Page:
Spreading an Attitude of Gratitude

Are you thinking about how to prepare for end of the year fundraising? Maybe you can start with preparing yourself, like I did.

Tim and I created a Gratitude Jar. Every week for one year we wrote on a piece of paper something that made us feel grateful. Sometimes writing it was like pushing a rock up the hill with a rope. I had to challenge myself to look for something that was positive instead of being easily dragged into the dungeons of negativity. Other times, I wrote several on separate pieces of paper and dropped them in the jar. On New Year’s Eve we emptied the jar onto the table and took turns reading each one out loud. Wow, what a year it was!

It has been documented that an attitude of gratitude makes a difference even in children. School Psychology Review reported that elementary children were taught a week long curriculum on concepts around giving. Afterwards, 44% of the children opted to write thank you notes when given the choice following a Parent Teacher’s Association presentation. In the control group, only 24% wrote notes.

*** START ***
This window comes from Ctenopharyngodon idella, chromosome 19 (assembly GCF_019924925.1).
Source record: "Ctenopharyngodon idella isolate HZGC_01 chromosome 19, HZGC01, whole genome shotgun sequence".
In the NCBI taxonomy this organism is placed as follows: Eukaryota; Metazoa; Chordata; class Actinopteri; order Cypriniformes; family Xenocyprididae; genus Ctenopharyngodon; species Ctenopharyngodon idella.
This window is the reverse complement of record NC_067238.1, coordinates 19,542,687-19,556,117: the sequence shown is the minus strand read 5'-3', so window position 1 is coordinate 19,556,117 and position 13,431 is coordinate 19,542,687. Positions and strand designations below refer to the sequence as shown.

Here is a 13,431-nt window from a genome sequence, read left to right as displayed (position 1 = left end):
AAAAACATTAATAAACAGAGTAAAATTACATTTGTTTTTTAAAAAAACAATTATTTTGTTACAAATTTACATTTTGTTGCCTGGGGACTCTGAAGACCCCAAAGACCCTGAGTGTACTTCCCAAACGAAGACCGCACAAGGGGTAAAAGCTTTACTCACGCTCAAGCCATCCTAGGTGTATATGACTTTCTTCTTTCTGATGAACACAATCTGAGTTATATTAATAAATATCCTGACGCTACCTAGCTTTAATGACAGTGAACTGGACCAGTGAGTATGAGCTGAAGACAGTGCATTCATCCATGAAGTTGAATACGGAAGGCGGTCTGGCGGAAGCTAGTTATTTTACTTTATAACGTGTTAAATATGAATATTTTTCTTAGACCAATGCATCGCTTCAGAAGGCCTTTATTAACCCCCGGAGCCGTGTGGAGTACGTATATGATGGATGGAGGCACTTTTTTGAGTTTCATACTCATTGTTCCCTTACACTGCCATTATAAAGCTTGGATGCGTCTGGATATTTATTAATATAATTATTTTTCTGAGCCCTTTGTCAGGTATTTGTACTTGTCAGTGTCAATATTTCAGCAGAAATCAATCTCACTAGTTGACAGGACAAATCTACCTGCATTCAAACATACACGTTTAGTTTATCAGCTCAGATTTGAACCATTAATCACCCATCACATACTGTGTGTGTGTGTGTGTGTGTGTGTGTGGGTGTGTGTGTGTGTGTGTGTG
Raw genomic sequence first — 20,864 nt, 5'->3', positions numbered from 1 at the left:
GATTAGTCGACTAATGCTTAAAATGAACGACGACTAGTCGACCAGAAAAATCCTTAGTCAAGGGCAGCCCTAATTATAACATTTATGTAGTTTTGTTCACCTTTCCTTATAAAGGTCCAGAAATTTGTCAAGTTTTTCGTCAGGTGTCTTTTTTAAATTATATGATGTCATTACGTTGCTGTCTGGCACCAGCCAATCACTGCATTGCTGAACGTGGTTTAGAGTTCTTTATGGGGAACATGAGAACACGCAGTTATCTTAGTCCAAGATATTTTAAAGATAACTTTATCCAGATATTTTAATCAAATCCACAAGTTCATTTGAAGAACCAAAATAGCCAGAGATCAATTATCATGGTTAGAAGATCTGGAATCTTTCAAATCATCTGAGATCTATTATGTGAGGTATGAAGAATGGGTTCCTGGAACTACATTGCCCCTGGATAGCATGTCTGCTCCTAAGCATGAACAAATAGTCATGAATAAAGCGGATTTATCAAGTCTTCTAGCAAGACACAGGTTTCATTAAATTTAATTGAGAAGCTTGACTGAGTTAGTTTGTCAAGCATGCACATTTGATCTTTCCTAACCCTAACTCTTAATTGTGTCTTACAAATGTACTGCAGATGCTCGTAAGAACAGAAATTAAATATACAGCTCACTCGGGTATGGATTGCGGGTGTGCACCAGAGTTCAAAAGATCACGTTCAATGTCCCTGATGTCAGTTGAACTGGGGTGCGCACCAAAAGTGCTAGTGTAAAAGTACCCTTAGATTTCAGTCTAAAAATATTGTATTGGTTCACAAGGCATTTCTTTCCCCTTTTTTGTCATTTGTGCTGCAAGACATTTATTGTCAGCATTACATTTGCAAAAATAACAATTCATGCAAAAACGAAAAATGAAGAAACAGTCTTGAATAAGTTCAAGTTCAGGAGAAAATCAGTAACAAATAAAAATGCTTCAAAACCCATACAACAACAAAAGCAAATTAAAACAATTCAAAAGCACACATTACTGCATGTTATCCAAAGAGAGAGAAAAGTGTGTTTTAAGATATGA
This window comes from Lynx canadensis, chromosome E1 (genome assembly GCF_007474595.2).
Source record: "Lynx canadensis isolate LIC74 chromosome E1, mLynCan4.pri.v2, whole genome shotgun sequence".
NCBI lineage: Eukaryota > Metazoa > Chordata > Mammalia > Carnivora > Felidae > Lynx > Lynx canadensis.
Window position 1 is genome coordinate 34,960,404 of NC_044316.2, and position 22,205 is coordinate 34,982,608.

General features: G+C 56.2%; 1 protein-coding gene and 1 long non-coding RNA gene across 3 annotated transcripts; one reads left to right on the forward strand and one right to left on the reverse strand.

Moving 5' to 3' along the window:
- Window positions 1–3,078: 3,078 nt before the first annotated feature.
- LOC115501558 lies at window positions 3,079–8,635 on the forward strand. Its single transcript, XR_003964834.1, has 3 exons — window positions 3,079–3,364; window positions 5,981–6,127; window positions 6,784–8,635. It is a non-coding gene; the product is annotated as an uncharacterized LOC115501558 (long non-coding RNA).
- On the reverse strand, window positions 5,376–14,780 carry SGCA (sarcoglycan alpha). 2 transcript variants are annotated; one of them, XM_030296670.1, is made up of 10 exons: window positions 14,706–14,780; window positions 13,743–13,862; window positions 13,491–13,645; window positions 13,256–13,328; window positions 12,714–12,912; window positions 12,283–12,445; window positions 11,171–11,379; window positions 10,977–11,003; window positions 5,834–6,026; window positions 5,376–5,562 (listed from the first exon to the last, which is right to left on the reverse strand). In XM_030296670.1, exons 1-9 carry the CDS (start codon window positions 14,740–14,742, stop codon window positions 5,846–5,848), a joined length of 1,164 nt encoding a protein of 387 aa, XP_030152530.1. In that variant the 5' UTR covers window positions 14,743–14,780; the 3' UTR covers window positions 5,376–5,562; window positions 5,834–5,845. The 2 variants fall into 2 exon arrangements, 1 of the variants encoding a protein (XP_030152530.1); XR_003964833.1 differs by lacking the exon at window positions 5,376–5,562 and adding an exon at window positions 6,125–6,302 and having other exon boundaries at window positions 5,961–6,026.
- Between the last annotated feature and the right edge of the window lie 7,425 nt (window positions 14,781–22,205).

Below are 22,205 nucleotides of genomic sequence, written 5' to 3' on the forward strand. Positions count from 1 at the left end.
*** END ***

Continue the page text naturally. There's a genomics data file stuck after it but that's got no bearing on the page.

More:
Try this for fun: Over the next week make a list of the things that cause you to feel grateful. Then look through the list, share some of them with others. Determine what is universal for many people and what may resonate with your donors and potential donors. Include some of your discoveries in your end-of-year appeal letter, emails and in-person asks.

Instead of just the typical end-of-year appeal you will be spreading an attitude of gratitude.

Gratitude doesn’t change the scenery. It merely washes clean the glass you look through so you can clearly see the colors.Richelle E. Goodrich